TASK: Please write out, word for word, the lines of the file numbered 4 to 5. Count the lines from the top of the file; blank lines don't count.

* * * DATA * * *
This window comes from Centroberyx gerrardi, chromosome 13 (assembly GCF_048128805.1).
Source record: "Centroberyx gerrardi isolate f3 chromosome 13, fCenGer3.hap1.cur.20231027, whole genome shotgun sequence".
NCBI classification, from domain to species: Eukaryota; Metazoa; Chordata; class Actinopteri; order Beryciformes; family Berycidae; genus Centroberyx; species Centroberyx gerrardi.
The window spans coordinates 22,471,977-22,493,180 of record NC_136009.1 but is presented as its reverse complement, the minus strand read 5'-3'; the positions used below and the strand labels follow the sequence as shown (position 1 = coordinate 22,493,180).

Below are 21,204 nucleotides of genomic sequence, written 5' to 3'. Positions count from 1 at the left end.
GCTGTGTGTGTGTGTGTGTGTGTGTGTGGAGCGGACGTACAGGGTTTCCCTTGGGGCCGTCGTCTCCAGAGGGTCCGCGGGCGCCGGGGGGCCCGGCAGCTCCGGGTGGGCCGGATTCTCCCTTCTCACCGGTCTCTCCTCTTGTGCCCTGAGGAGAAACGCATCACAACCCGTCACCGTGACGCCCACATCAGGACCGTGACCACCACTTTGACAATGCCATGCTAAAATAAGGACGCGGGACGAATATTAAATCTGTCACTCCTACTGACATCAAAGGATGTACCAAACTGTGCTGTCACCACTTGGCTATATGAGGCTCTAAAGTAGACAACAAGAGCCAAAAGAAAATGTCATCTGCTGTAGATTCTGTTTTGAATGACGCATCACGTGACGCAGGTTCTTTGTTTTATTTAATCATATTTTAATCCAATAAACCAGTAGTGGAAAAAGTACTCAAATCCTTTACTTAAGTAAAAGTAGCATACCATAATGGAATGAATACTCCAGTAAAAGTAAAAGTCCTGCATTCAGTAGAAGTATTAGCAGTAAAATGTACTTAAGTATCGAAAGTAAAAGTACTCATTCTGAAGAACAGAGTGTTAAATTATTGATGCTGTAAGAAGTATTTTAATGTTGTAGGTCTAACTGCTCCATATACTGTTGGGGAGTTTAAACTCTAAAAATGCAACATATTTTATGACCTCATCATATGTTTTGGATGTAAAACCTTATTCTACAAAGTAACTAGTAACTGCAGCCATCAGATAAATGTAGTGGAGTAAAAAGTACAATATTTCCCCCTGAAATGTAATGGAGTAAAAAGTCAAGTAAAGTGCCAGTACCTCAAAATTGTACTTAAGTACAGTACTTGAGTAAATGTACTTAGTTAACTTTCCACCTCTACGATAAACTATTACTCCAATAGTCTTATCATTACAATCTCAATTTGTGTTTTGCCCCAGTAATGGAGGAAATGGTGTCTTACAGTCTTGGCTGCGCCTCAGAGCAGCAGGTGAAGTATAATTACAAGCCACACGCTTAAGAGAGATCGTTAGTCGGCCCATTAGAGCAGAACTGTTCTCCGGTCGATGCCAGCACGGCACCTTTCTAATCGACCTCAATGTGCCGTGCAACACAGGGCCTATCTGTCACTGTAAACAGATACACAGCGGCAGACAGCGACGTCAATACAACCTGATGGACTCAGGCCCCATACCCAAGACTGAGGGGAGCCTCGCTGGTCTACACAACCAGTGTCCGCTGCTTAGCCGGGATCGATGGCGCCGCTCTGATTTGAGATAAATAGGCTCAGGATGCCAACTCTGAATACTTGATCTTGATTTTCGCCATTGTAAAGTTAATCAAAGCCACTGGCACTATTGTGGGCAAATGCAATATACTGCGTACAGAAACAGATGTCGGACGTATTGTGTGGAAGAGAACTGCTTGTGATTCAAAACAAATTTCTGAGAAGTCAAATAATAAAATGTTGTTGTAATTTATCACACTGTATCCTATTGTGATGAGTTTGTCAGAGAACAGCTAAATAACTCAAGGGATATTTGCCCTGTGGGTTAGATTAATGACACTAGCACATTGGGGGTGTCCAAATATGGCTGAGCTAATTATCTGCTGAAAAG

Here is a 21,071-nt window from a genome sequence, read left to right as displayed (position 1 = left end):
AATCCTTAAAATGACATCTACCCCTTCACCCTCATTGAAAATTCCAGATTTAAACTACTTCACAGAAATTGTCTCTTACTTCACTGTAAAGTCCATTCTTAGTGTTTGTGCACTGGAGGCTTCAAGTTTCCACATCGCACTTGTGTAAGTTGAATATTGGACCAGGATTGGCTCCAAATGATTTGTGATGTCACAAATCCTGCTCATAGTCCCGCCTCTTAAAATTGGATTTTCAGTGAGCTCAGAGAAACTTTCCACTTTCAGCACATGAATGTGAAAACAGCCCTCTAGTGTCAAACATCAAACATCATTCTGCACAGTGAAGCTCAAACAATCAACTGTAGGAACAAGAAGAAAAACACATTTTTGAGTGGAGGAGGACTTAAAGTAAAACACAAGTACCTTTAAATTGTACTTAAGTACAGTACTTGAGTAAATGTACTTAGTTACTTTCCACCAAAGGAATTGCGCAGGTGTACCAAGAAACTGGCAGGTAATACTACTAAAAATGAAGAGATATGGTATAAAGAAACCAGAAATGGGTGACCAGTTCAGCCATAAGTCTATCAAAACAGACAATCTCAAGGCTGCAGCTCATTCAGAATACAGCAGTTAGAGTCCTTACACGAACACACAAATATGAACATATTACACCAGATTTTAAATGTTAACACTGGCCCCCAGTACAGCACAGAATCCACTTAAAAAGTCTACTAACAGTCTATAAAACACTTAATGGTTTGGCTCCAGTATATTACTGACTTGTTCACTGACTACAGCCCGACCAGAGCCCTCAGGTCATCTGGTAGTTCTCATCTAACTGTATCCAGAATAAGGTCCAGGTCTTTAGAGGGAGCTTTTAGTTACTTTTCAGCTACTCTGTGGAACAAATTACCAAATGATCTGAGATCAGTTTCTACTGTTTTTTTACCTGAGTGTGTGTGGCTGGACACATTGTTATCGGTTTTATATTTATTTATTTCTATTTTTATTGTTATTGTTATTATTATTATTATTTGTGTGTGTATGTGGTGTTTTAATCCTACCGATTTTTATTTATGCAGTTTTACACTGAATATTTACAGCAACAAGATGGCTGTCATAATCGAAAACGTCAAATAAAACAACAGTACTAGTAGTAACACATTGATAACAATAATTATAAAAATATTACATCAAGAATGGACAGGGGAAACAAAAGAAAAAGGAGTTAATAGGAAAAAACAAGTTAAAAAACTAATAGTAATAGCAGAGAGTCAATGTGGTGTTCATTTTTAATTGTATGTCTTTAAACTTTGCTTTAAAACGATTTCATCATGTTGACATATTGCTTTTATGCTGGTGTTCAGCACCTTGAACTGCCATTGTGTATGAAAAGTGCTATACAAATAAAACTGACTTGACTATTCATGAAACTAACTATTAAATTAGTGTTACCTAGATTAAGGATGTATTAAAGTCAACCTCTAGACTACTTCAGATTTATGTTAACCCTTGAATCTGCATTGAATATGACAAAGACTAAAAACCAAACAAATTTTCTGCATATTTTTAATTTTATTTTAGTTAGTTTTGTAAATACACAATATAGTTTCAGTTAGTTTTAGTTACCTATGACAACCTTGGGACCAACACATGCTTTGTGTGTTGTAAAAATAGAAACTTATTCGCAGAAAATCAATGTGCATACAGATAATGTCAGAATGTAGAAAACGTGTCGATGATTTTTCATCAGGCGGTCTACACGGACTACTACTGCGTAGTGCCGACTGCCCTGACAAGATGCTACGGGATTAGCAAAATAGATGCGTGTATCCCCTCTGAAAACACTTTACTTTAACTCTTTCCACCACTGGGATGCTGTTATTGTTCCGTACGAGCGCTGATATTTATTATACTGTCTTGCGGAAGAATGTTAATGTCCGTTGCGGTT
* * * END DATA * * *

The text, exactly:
The window spans coordinates 22,471,977-22,493,180 of record NC_136009.1 but is presented as its reverse complement, the minus strand read 5'-3'; the positions used below and the strand labels follow the sequence as shown (position 1 = coordinate 22,493,180).

Below are 21,204 nucleotides of genomic sequence, written 5' to 3'. Positions count from 1 at the left end.